“Ex­emp­tion on ser­vices and ra­tio­nal rates on medical items should also send a pos­i­tive sig­nal to the in­vestors for in­fus­ing much - needed funds into health­care and ac­cel­er­ate in­no­va­tion for im­prov­ing ac­cess to af­ford­able Health­care,” he added.

Im­pact of GST on Ru­ral Econ­omy

“GST will be a mes­siah for the ru­ral econ­omy in terms of in­creased de­mand for durables and bet­ter un­der­stand­ing of the tax­a­tion. As 70 per­cent of the pop­u­la­tion is in the ru­ral seg­ments, GST will be­come a cat­a­lyst for com­mon ru­ral mar­ket in In­dia with the re­moval of state level bar­ri­ers,” said SP Sharma Chief Econ­o­mist, PHDCCI

“The im­ple­men­ta­tion of GST is ex­pected to bring uni­for­mity across states and cen­tre which would make tax sup­port pol­icy of a par­tic­u­lar com­mod­ity ef­fec­tive. The ease of avail­ing tax credit un­der GST regime is ex­pected to boost in­ter-state trade lead­ing to achiev­ing the ob­jec­tives of Na­tional Agri­cul­tural Mar­ket,” he added.

The im­ple­men­ta­tion of GST is ex­pected to fa­cil­i­tate the im­ple­men­ta­tion of Na­tional Agri­cul­tural Mar­ket on ac­count of sub­sum­ing all kinds of taxes/ cess on mar­ket­ing of agri­cul­tural pro­duce as well as it would ease in­ter­state move­ment of agri­cul­tural com­modi­ties which would im­prove mar­ket­ing ef­fi­ciency, fa­cil­i­tate development of vir­tual mar­kets through ware­houses and re­duce over­head mar­ket­ing cost.

Since agri­cul­tural com­modi­ties are per­ish­able in na­ture in vary­ing de­grees there­fore trade is in­flu­enced by the time re­quired for

Ex­emp­tion on ser­vices and ra­tio­nal rates on medical items should also send a pos­i­tive sig­nal to the in­vestors for in­fus­ing much - needed funds into health­care and ac­cel­er­ate in­no­va­tion for im­prov­ing ac­cess The im­ple­men­ta­tion of GST is ex­pected to fa­cil­i­tate the im­ple­men­ta­tion of Na­tional Agri­cul­tural Mar­ket on ac­count of sub­sum­ing all kinds of taxes/cess on mar­ket­ing of agri­cul­tural pro­duce as well as it would ease in­ter­state move­ment

trans­porta­tion. The sim­ple uni­form tax regime is ex­pected to im­prove the trans­porta­tion time, and cur­tail wastage of pre­cious food. The present sys­tem many times, makes it dif­fi­cult to im­ple­ment tax sup­port pro­vided by the cen­tre for an agri­com­mod­ity due to het­ero­ge­neous poli­cies adopted by the dif­fer­ent states.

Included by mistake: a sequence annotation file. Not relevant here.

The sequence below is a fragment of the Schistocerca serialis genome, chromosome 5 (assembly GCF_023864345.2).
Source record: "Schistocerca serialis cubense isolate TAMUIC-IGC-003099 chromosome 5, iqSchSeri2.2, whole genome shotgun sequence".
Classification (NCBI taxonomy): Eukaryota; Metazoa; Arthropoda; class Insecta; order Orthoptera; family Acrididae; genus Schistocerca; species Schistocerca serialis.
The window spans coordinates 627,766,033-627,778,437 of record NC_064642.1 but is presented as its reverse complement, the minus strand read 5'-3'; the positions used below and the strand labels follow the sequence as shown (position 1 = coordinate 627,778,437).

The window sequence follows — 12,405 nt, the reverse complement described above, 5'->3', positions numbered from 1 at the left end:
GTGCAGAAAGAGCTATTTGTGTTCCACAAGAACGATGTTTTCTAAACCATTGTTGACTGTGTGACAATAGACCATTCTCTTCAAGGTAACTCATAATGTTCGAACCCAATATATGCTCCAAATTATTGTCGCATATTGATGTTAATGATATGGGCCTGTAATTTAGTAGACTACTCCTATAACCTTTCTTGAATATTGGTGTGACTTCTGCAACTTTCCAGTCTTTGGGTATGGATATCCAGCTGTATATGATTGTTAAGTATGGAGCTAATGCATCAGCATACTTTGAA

In­te­grated GST vs Oth­ers

Uni­form tax sys­tem would cer­tainly ben­e­fit ru­ral peo­ple. Mid­dle­men will be wiped out. En­trepreneur­ship will be en­cour­aged. How­ever, there is need to in­cen­tivise ru­ral en­trepreneurs.

“There will be need to ef­fec­tively syn­chro­nise all forms of uni­form tax­a­tion sys­tem. In­te­grated, Cen­tral, State and UT GST. Value added cred­its need to be timely set off . The IGST will fa­cil­i­tate easy move­ment of goods across the coun­try and this will cer­tainly boost ru­ral econ­omy,” said San­jay Sabran, Fi­nan­cial An­a­lyst and Head of San­jay Sabran & Com­pany.

“Uni­ver­sal set off tax paid un­der IGST against CGST and SGST will boost ru­ral econ­omy as goods move­ment across the coun­try would be easy and smooth. Fur­ther the gov­ern­ment should de­velop fa­cil­i­ta­tion cen­tre at every Mandi for gen­er­at­ing IGST on­line bills, then only ru­ral en­trepreneurs will be free from the clutches of mid­dle­men and real ben­e­fits of the new regime would be vis­i­ble,” he added.

Fur­ther­more, the gov­ern­ment should in­cen­tivise to all the billings raised in back­ward dis­tricts and ru­ral ar­eas and cre­ate con­ducive busi­ness en­vi­ron­ment in ru­ral In­dia.

GST will be a mes­siah for the ru­ral econ­omy in terms of in­creased de­mand for durables and bet­ter un­der­stand­ing of the tax­a­tion. As 70 per­cent of the pop­u­la­tion is in the ru­ral seg­ments, GST will be­come a cat­a­lyst for com­mon ru­ral mar­ket in In­dia with the re­moval of state level bar­ri­ers The Gov­ern­ment should re­con­sider the clause of lo­calised ev­i­dence for reg­is­tra­tion in var­i­ous states for pay­ment of taxes and com­pli­ance of SGST re­quire­ments

“The Gov­ern­ment should re­con­sider the clause of lo­calised ev­i­dence for reg­is­tra­tion in var­i­ous states for pay­ment of taxes and com­pli­ance of SGST re­quire­ments. In­stead of lo­calised ev­i­dence, the gov­ern­ment should per­mit uni­ver­sal ev­i­dence by con­nect­ing it through Aad­har. This will not only re­duce ad­min­is­tra­tive cost for the en­trepreneurs but also fa­cil­i­tate ease of do­ing busi­ness,” said Sabran.

Thus GST will pro­mote ease of do­ing busi­nesses, help in re­duc­tion of trans­ac­tions costs to busi­nesses, boost man­u­fac­tur­ing of goods and sup­ply of ser­vices, in­crease price­cost mar­gins of man­u­fac­tur­ers, gen­er­ate em­ploy­ment op­por­tu­ni­ties for the vast pool of young pop­u­la­tion with en­hanced pro­duc­tion pos­si­bil­ity fron­tiers and push over­all GDP growth of the econ­omy in much higher tra­jec­tory. The need of the hour is to spread aware­ness at a larger scale about the im­ple­men­ta­tion pro­ce­dure and ad­van­tages of GST to every cit­i­zen of the coun­try.

Arun Jait­ley

Union Fi­nance Min­is­ter

An­jan Bose

Sec­re­tary Gen­eral, NATHEALTH

San­jay Sabran

Fi­nan­cial Ex­pert and An­a­lyst

SP Sharma

Chief Econ­o­mist, PHDCCI

Newspapers in English

Newspapers from India

© PressReader. All rights reserved.